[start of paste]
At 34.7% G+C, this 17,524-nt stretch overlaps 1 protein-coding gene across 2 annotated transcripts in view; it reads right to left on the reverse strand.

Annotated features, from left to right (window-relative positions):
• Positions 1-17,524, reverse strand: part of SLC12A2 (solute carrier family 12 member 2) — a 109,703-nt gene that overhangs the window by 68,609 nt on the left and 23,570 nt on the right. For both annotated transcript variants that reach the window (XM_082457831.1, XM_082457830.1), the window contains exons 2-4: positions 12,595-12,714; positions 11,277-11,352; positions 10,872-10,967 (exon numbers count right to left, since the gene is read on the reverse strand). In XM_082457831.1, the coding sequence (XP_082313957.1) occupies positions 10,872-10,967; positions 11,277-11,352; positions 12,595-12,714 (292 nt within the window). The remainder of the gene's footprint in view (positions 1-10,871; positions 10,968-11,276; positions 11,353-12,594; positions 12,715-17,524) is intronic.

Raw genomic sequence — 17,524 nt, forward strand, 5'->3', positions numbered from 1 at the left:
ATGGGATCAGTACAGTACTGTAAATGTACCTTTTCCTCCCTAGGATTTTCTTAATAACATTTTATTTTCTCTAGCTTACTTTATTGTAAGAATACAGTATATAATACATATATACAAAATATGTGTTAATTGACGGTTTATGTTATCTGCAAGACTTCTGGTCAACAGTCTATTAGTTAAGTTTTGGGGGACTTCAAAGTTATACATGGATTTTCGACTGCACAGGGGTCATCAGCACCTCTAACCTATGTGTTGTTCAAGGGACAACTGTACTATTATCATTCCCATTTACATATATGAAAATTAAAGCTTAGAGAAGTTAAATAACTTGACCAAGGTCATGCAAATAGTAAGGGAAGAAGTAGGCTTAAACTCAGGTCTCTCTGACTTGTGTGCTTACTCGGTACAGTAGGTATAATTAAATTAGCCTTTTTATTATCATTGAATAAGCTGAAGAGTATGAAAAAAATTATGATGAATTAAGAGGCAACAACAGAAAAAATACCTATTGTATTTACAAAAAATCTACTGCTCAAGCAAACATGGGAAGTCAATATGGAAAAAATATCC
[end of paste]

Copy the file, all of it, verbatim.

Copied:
At 34.7% G+C, this 17,524-nt stretch overlaps 1 protein-coding gene across 2 annotated transcripts in view; it reads right to left on the reverse strand.

Annotated features, from left to right (window-relative positions):
• Positions 1-17,524, reverse strand: part of SLC12A2 (solute carrier family 12 member 2) — a 109,703-nt gene that overhangs the window by 68,609 nt on the left and 23,570 nt on the right. For both annotated transcript variants that reach the window (XM_082457831.1, XM_082457830.1), the window contains exons 2-4: positions 12,595-12,714; positions 11,277-11,352; positions 10,872-10,967 (exon numbers count right to left, since the gene is read on the reverse strand). In XM_082457831.1, the coding sequence (XP_082313957.1) occupies positions 10,872-10,967; positions 11,277-11,352; positions 12,595-12,714 (292 nt within the window). The remainder of the gene's footprint in view (positions 1-10,871; positions 10,968-11,276; positions 11,353-12,594; positions 12,715-17,524) is intronic.

Raw genomic sequence — 17,524 nt, forward strand, 5'->3', positions numbered from 1 at the left:
ATGGGATCAGTACAGTACTGTAAATGTACCTTTTCCTCCCTAGGATTTTCTTAATAACATTTTATTTTCTCTAGCTTACTTTATTGTAAGAATACAGTATATAATACATATATACAAAATATGTGTTAATTGACGGTTTATGTTATCTGCAAGACTTCTGGTCAACAGTCTATTAGTTAAGTTTTGGGGGACTTCAAAGTTATACATGGATTTTCGACTGCACAGGGGTCATCAGCACCTCTAACCTATGTGTTGTTCAAGGGACAACTGTACTATTATCATTCCCATTTACATATATGAAAATTAAAGCTTAGAGAAGTTAAATAACTTGACCAAGGTCATGCAAATAGTAAGGGAAGAAGTAGGCTTAAACTCAGGTCTCTCTGACTTGTGTGCTTACTCGGTACAGTAGGTATAATTAAATTAGCCTTTTTATTATCATTGAATAAGCTGAAGAGTATGAAAAAAATTATGATGAATTAAGAGGCAACAACAGAAAAAATACCTATTGTATTTACAAAAAATCTACTGCTCAAGCAAACATGGGAAGTCAATATGGAAAAAATATCC